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In one problem in a QFT book the author asks to compute the cross section for a Compton scattering scalar QED process $\gamma\phi\to \gamma\phi$ with the incoming photon polarization $\epsilon^{\text{in}}_\mu$ polarized in the plane of scattering and polarized transverse to the plane of scattering.

Now I don't really know what he is asking here because he didn't use this terminology before.

He introduced the polarization vectors as part of the solution to the equations of motion in Fourier space.

In the end he derived a basis for polarization that is

$$\epsilon^1_\mu=(0,1,0,0),\quad\epsilon_\mu^2=(0,0,1,0)$$

so that a general polarization is $\epsilon_\mu = \sum c_j \epsilon_\mu^j$.

These are fixed to a plane, in particular, the plane $x,y$. I can't make this be sitting on the plane of scattering no matter how I choose the coefficients.

Furthermore, what is this plane of scattering by the way? How is it defined? Because if we use the refrence frame of the center of mass and set the axes so that the photon and electron are on the $z$ axis, the scattering would occur in any plane that contains the $z$-axis right?

So: what is this scattering plane, and what is the mathematical way to use the fact that $\epsilon_\mu^\text{in}$ is polarized inthe plane of scattering or transverse to it?

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  • $\begingroup$ I believe that the scattering plane is the plane containing both the incident vector and the scattered vector. $\endgroup$ – Floris Jun 5 '17 at 12:35
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The easiest way to think about the scattering surface is to work in the Lab frame, where you have a particle that you scatter from a fixed target. In this frame, the scattering surface is the $2D$ surface that contains both the incoming and outgoing particle trajectories.

The polarization vectors represent the fact that photons only have two degrees of freedom (being massless spin 1 fields) and can thus be written as a superposition of any two basis vectors. Restricting polarization to the $x,y$ plane means we can assume that the photon is travelling in the $z$ direction, since polarization is always perpendicular to the direction of motion.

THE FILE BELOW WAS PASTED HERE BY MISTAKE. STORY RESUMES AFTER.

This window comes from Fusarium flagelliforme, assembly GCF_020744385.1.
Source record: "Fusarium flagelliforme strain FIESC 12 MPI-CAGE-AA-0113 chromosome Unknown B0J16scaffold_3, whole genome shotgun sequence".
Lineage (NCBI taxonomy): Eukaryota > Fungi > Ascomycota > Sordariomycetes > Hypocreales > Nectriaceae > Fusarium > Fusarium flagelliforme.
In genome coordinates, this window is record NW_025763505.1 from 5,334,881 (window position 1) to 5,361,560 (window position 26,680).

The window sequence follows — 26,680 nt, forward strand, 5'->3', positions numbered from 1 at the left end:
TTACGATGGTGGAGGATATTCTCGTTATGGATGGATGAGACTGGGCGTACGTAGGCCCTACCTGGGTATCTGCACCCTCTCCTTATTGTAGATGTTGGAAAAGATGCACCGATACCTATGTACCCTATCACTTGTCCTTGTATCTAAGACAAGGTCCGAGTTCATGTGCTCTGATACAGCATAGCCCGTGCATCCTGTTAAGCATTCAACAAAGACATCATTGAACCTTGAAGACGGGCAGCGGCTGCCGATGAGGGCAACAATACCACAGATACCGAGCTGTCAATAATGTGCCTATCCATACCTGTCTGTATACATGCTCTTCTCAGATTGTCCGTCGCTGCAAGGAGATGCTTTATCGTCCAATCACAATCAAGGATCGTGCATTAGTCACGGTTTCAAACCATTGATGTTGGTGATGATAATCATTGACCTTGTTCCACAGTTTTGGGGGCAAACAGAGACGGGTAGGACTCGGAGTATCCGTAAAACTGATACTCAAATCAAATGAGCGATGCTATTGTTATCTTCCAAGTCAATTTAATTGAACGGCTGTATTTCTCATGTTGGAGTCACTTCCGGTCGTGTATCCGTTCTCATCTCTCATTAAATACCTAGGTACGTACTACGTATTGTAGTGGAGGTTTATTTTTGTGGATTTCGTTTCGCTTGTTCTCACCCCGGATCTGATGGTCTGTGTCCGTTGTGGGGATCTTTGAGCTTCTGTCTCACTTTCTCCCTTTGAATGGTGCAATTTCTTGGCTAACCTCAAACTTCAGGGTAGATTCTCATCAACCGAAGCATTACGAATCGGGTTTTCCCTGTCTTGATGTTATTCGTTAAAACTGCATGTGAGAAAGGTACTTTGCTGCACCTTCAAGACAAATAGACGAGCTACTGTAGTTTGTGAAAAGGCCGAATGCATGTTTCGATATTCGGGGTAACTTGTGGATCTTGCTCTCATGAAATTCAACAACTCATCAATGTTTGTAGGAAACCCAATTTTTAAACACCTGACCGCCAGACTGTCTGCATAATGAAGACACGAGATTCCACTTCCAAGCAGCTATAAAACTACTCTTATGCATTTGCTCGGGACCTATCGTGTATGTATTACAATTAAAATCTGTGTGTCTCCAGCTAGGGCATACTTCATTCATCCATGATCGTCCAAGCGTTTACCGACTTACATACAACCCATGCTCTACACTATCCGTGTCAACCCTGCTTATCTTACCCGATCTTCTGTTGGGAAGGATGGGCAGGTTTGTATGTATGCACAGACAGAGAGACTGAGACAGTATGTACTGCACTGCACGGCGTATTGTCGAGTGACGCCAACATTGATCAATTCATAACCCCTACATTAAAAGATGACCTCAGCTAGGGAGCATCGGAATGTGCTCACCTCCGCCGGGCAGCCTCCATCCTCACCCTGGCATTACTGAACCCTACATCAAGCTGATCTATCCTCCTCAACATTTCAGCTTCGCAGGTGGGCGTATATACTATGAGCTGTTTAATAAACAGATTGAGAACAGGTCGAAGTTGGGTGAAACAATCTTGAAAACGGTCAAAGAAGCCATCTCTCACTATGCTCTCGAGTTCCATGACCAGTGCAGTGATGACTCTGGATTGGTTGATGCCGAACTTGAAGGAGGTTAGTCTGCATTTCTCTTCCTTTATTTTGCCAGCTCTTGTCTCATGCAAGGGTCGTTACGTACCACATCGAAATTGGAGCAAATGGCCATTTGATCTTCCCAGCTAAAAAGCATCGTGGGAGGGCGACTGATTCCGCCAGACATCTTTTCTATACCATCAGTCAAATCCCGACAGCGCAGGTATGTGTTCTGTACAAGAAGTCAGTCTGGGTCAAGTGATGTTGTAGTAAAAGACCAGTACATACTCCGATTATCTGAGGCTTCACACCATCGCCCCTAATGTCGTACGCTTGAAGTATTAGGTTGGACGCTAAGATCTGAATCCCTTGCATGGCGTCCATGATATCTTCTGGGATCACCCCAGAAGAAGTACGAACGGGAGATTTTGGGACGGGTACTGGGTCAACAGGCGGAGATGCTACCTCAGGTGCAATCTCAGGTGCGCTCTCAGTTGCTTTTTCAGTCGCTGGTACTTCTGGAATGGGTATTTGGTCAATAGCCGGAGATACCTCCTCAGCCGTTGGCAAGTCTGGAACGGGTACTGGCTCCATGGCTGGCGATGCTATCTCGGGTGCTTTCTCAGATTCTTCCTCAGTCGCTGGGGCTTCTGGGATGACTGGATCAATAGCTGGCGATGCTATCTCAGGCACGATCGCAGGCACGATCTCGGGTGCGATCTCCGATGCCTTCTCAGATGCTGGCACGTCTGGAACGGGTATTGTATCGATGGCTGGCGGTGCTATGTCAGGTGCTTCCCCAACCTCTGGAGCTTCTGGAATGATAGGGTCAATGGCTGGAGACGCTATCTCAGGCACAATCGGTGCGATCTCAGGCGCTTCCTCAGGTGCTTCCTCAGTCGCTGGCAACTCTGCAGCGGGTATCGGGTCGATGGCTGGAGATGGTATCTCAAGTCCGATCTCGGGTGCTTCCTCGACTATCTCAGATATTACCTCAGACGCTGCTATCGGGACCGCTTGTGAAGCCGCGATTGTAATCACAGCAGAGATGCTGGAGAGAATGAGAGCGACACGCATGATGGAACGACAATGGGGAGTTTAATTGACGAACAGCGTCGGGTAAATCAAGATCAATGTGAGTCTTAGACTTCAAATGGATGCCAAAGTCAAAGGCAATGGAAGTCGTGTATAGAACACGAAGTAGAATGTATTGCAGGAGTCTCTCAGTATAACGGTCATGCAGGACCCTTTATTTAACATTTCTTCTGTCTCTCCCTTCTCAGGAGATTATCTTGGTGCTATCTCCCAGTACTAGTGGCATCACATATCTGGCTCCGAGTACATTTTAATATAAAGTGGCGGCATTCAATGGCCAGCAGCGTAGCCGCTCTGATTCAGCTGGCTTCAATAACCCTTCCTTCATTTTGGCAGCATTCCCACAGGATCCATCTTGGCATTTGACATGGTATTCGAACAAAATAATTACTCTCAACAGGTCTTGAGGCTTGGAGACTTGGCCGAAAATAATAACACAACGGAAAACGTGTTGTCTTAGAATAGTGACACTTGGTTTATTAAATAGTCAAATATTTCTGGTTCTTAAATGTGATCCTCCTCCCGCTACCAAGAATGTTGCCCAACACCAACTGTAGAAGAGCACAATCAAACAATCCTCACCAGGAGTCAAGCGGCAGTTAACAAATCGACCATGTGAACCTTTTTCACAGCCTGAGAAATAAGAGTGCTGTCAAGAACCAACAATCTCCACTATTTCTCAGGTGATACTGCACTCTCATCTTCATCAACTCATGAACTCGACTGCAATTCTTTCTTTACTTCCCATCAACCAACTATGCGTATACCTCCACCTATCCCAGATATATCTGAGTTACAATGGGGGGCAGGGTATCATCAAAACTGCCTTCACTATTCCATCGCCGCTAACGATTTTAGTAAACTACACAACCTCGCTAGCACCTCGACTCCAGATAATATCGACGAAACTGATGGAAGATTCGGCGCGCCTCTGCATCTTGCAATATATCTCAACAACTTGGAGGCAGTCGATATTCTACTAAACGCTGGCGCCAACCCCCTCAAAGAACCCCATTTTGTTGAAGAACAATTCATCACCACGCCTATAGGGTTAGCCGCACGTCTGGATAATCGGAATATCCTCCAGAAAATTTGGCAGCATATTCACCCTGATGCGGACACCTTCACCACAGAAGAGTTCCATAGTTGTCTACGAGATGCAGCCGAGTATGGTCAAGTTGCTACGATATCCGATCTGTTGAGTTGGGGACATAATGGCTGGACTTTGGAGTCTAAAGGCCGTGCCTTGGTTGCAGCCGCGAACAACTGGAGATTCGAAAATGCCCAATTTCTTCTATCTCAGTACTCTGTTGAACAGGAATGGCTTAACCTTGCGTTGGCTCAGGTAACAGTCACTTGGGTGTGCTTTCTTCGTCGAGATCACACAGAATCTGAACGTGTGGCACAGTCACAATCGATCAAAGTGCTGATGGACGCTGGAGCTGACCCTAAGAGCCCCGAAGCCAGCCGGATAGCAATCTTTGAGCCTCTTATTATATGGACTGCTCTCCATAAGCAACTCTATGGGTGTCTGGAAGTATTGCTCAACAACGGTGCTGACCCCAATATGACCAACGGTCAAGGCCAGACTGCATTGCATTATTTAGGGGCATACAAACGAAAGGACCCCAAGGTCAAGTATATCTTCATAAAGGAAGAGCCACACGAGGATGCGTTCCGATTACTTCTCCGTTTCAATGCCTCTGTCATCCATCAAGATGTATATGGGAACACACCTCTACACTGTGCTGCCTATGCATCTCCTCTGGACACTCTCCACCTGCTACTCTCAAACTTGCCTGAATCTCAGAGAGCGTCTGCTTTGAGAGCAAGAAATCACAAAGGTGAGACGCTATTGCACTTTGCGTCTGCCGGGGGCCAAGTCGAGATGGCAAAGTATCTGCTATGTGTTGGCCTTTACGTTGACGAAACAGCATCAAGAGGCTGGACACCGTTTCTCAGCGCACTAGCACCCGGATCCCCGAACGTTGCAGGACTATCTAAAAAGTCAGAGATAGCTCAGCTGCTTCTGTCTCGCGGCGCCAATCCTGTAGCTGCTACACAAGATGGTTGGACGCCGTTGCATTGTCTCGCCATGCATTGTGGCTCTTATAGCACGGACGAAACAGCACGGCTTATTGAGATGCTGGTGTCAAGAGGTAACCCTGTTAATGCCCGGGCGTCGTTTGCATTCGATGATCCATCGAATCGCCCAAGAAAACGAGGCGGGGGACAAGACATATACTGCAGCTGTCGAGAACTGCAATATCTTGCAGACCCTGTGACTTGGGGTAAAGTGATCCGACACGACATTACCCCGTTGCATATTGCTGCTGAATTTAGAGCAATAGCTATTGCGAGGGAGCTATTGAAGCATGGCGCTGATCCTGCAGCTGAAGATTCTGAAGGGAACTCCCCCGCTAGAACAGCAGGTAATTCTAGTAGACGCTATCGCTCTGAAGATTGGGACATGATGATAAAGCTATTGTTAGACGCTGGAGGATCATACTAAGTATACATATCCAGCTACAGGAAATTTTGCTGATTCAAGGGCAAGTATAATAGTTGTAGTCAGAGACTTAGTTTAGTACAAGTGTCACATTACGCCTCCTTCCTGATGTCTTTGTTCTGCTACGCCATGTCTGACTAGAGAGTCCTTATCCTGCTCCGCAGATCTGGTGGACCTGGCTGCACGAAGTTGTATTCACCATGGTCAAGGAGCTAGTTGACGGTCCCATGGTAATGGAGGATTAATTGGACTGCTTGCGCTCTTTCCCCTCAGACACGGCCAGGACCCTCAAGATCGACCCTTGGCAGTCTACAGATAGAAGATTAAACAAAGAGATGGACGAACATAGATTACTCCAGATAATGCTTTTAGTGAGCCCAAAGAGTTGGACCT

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After thinking about the issue I believe to have found the point. We consider the scattering process in the center of mass reference frame.

Now we define the axes of the frame. The particles are moving towards each other along a line. We take this line as defining the $z$ axis and complete one orthonormal cartesian system with other axes $x'$,$y'$.

Thus we have necessarily $p_1^\mu = (E_1,0,0,k)$ and $p_2^\mu = (E_2,0,0,-k)$ the components of their momenta with respect to these axes in the center of mass frame. After the scattering, i.e., in the outgoing states, the momenta change to $p_3^\mu = (E_3,\mathbf{p})$ and $p_4^\mu = (E_4,-\mathbf{p})$.

Now together the pair $(\mathbf{p},\mathbf{e}_3$) spans a plane. This is the scattering plane. By virtue of a rotation around the $z$ axis, we can rotate the $x',y'$ axes to get new $x,y$ axes orthogonal to $z$, so that $\mathbf{p}$ lies in the $zy$ plane. With this done, we have one orthonormal basis $e_\mu$ such that

$$p_1^\mu=(E_1,0,0,k),\quad p_2^\mu=(E_2,0,0,-k)$$

$$p_3^\mu=(E_3,0,p\sin\theta,p\cos\theta),\quad p_4^\mu=(E_4,0,-p\sin\theta,-p\cos\theta)$$

where we defined $\theta$ the angle between $\mathbf{e}_3$ and $\mathbf{p}$.

For this case we suppose particle $1$ is an incoming photon. Since its momentum is $p_1^\mu = (E_1,0,0,k)$ with respect to the basis we chose, the two polarizations are:

$$\epsilon_1=(0,1,0,0),\quad \epsilon_2=(0,0,1,0)$$

as they satisfy the required condition $p_1^\mu \epsilon_{i,\mu}=0$.

We then observe that: $\epsilon_1$ is orthogonal to the scattering plane which is the $yz$ plane. If the photon is polarized like this it is polarized transverse to the scattering plane. In the same way, $\epsilon_2$ is obviously contained in the scattering plane, so if the photon is polarized like this it is polarized in the scattering plane.

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